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Testing guidance reissued after wormer resistance reports
“The best approach to prevent wormer resistance is to evaluate and implement improved pasture management” – Prof Jacqui Matthews.
Treatment failure reported for praziquantel and pyrantel.

Following reports that equine tapeworm drugs may be losing efficacy, Austin Davis Biologics (ABD) has reissued its guidance on the use of EQuiSal salvia testing for informing tapeworm control.

A recently published study from the Department of Veterinary Science at the University of Kentucky found evidence of treatment failure of praziquantel and pyrantel, the only two drugs licensed in the UK for tapeworm control in horses.

Responding to this development, ABD is emphasising that owners should not repeatedly test and treat for tapeworm without evaluating management, as this could lead to resistance.

Professor Jacqui Matthews, director of veterinary science at ADB, said: “In horses that report with a borderline or moderate/high saliva score, their management should be evaluated to determine what improvements could be made to help prevent tapeworm reinfection from the pasture.

“As part of this evaluation, a follow up test can be performed three months after treatment to provide information on whether or not reinfection is occurring.”

In cases when horses test positive in the follow up test, Prof Matthews said: “Improvements in pasture management should be undertaken, and/or a tapeworm treatment considered where appropriate, to prevent further grazing contamination with tapeworm eggs.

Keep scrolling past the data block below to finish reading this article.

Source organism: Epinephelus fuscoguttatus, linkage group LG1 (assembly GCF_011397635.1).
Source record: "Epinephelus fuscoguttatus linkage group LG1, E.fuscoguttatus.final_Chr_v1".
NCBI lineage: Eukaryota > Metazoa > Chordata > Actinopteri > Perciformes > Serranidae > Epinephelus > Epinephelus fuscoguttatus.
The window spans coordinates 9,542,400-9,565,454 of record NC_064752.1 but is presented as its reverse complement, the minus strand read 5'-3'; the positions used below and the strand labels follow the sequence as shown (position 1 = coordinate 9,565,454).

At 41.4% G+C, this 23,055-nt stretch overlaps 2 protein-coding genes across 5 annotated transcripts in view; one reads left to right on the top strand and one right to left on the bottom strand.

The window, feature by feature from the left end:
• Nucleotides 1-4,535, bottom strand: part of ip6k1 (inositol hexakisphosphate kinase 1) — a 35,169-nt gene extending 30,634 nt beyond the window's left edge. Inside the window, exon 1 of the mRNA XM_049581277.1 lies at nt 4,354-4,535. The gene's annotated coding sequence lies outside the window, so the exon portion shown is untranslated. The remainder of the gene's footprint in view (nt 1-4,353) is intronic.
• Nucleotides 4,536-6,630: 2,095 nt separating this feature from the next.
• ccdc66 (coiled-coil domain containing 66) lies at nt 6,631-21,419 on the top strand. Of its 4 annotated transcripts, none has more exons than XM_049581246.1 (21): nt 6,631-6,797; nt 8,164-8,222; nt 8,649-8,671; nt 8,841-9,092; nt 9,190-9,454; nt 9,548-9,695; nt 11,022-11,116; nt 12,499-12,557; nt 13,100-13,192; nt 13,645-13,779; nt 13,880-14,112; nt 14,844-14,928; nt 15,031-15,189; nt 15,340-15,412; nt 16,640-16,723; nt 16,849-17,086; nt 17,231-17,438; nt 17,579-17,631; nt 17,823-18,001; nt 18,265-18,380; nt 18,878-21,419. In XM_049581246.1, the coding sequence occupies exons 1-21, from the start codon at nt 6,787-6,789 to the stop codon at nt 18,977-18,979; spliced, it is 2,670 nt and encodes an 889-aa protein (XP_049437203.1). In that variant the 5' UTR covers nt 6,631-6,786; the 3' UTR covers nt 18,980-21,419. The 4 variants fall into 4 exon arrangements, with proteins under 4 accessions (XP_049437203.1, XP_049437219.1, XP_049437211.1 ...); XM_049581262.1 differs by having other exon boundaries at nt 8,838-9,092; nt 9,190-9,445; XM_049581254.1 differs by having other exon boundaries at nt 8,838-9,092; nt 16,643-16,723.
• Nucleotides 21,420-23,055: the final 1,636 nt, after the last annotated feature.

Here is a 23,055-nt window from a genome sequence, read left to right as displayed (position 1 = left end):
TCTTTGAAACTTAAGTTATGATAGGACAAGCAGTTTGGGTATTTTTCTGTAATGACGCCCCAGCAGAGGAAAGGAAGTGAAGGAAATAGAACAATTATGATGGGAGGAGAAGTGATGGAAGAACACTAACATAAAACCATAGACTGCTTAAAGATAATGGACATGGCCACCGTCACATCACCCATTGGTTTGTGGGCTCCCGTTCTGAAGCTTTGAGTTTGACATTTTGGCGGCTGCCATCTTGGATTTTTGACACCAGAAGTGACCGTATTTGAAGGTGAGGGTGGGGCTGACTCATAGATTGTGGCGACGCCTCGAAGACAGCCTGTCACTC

“All co-grazing horses should be tested at the same time in case they act as a continued source of tapeworm eggs. The best approach to prevent wormer resistance is to evaluate and implement improved pasture management to move to a situation where recurring reinfection is considerably reduced.”

ABD suggests that when saliva scores stay high despite taking the suggested measures, anthelmintic resistance should be considered a possibility. In such cases, the company recommends that owners seek advice from their veterinary surgeon.

Image © Shutterstock

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VMG president joins House of Lords

News Story 1
 Miles Russell, president of the Veterinary Management Group (VMG), has been elected to the House of Lords as a crossbench hereditary peer.

He will join Lord Trees as a representative of the veterinary sector in the second chamber of the UK parliament.

Lord Russell said: "Those of us working in the animal health and veterinary sectors are only too aware of the importance of the work we do and the challenges we face.

"I will use my platform in the House of Lords to increase understanding of our sectors and to promote positive change." 

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Sixth case of bluetongue confirmed

A sixth case of bluetongue virus serotype 3 has been confirmed in the UK.

The case was detected in an animal on a premises linked to one of the farms within the Temporary Control Zone (TCZ) currently in place near Canterbury, Kent.

In response, the Animal and Plant Health Agency has extended the TCZ. Investigations into the spread of the disease are ongoing.

The cases in Kent come at a time when a new strain of the virus has spread rapidly across farms in the Netherlands. Both the Government and the British Veterinary Association have urged livestock keepers to remain vigilant.

Bluetongue is a notifiable disease and suspected cases must be reported immediately on 03000 200 301 in England or 03003 038 268 in Wales. In Scotland, possible cases should be reported to the local field services office.